I was working on a large Aurelia project and having trouble with clashing names
of JS classes. The convention for Aurelia View Models is that their class names
CustomElement. But to prevent clashes, I wanted to ensure that View Models
attached to routes ended in
Route and components in
Component (e.g. an
EmailRoute might contain a
EmailComponent). I didn’t find a built-in way to
instruct the Aurelia loader to interpret class names this way, but it turned out
to be pretty easy to make an override:
I’ve been working with Protractor a lot in recent monts, writing automated tests for the web UI of our company’s customer portal. In this post, I thought I’d share some of the lessons I’ve learned along the way, and give some practical advice.
Protractor makes it very easy to locate a specific element in your webapp for testing by writing CSS selectors. However, by using this overmuch, you’re locking your integration tests to the current structure of your app, making the tests fragile. Here’s a more robust alternative.
Say you have a couple of files that you want to serve for a while, and you happen to have Node installed on your box. Here’s three easy steps to serve the contents of a directory using Express.
Here is a very simple library of pollers written in TypeScript. It uses async / await so if you want to transpile it to ES3 or ES5 you’ll need TypeScript 2.1 or higher.
I love the solarized color scheme, specifically Solarized Dark. When I set up this blog I wanted code snippets displayed the way they are in my editor: Solarized. Styling the highlighted stuff embedded in the post itself was easy: others had already written the CSS. Based on this, here’s what I used to style embedded gists on this blog.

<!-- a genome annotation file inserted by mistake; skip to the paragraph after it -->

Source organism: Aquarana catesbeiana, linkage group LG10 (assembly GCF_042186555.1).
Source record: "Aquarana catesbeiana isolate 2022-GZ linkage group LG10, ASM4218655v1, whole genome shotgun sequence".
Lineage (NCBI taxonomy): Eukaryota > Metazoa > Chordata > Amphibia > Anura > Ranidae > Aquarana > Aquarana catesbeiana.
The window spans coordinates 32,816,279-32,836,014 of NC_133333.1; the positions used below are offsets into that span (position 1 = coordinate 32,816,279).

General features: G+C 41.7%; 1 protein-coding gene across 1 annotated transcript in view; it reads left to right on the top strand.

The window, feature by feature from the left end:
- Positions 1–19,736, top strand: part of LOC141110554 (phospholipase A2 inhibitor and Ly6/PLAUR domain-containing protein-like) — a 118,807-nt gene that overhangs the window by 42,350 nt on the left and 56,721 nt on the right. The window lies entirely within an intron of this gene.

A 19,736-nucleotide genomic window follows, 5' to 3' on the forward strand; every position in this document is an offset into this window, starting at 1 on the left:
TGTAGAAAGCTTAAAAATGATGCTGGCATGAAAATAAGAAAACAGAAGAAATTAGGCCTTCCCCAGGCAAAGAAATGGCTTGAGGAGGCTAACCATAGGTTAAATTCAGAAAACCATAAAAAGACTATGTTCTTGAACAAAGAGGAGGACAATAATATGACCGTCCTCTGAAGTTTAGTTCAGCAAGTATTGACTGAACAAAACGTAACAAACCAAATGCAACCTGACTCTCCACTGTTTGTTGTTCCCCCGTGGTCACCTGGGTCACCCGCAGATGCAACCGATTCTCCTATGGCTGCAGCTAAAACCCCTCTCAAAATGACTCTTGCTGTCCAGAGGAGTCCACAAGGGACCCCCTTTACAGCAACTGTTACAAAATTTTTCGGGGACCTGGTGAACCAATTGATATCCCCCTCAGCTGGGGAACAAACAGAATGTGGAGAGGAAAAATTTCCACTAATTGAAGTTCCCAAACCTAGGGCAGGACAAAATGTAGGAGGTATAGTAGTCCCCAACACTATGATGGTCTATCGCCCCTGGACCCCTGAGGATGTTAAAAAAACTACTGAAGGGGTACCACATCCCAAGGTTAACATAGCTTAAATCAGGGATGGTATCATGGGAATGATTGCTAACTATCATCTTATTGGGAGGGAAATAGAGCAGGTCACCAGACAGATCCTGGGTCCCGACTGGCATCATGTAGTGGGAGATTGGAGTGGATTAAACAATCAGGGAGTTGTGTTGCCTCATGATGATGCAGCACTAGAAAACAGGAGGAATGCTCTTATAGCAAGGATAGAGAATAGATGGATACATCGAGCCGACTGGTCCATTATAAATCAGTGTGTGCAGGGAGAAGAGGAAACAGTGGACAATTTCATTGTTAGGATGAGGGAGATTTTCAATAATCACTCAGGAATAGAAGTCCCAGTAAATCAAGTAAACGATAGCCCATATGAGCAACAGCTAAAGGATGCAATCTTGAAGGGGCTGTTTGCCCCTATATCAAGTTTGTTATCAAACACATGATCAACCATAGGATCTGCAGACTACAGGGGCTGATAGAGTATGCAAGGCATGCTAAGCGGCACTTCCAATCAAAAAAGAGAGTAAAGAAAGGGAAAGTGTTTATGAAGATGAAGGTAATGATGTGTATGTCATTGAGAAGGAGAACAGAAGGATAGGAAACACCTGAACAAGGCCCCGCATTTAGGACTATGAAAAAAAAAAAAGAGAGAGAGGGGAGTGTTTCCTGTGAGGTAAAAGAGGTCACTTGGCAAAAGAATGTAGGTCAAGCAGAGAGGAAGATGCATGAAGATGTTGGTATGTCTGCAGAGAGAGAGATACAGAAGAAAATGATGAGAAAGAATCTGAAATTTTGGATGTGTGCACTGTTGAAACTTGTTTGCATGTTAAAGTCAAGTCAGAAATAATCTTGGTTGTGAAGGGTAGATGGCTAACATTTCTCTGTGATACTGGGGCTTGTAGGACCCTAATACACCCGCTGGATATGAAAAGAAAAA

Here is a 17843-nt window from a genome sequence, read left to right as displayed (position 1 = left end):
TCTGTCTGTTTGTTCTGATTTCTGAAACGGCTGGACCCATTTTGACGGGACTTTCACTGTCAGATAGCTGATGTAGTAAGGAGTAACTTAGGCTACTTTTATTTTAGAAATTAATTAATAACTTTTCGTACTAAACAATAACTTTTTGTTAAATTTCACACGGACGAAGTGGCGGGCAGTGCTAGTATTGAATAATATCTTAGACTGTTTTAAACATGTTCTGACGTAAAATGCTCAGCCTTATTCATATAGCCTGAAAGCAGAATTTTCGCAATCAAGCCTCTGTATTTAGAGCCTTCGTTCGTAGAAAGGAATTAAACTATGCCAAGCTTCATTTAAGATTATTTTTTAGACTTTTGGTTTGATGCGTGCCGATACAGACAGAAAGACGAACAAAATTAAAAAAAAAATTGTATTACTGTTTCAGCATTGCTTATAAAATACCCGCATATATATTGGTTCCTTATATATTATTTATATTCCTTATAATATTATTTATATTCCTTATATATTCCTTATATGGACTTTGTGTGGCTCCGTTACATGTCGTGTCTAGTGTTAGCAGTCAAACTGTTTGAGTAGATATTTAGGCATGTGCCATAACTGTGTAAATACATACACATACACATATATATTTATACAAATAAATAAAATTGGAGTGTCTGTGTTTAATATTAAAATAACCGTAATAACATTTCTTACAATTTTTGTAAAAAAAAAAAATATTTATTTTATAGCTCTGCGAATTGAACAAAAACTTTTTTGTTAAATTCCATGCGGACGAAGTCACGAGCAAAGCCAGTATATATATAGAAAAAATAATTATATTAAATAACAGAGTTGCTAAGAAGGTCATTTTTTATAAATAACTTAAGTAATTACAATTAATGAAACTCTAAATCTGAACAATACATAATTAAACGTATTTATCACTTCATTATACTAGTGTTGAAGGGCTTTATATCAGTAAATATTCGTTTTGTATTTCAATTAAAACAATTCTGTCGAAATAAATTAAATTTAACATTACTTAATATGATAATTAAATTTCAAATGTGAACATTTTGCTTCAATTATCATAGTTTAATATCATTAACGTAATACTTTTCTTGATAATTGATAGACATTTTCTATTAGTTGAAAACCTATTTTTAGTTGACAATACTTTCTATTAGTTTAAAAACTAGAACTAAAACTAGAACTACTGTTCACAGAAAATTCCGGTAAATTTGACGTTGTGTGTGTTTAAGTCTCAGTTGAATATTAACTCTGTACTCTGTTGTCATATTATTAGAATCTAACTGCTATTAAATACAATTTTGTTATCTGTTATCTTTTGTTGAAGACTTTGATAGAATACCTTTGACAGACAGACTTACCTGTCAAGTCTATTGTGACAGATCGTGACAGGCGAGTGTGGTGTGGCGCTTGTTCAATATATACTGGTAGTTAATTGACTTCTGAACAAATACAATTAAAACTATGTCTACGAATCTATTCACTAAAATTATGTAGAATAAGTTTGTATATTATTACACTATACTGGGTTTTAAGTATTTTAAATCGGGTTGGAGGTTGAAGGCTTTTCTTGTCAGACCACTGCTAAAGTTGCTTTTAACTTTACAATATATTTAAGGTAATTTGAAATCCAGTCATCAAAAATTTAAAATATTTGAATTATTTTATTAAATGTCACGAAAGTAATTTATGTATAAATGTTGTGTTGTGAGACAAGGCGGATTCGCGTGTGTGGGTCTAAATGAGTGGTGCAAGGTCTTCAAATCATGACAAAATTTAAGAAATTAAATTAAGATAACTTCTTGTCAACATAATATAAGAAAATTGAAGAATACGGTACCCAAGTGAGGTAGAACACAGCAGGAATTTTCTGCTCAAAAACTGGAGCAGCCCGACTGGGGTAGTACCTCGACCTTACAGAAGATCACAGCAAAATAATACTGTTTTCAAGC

Here are some notes on the topic of accessibility that I took while researching the subject from the perspective of a developer.
I found myself in the position of building a lightweight i18n mechanism for the frontend of an enterprise app recently. I implemented a couple of decorators that inject translations into properties. I also extended the Gulp build process to gather all translation keys into a single file for me, which I could then use on the backend to deliver only the required translations, rather than send over the entire dictionary. Here’s how.
The Glassfish Java application server comes with a number of tools, including
pkg is a 32 bit Python application and almost all of us
run 64 bit systems. So you need a couple of compatibility libraries to run the
tool. Here’s how you do that on Ubuntu 16.04.
To set up this blog, I wrote a snippet of Jekyll template code (Liquid) to create social share links. You can find it on Github if you’re interested.
While working on my little checklist app
I needed a way to hard-wrap text entered into a
<textarea> and preserve the
linebreaks when copy-pasting it somewhere else. HTML and CSS don’t support this,
break on words whenever possible.
I have a number of frameworks, platforms and reference projects in my workspace
that I want to update daily. Rather than going to each of them and doing
git pull by hand, I’ve written a little Bash script to do it for me. I just
keep a list of all projects I want updated. Now I need only run
./up.sh once a
Here are two Bash scripts I wrote some years ago that allow you to send your
computer to sleep for a specified time and then wake up automatically. They work
I’ve posted about how to set up shipyard on your local machine. You can also use your local shipyard to manage your remote servers, but to do this you have to set up a secure connection to the Docker daemon on your server. Docker has an article which tells you how to do this. Since I’ve had to do it a couple of times over the last few days, I figured I’d make a bash script for the process.
Note: this tutorial is outdated. Check shipyard-project.com for the latest installation instructions.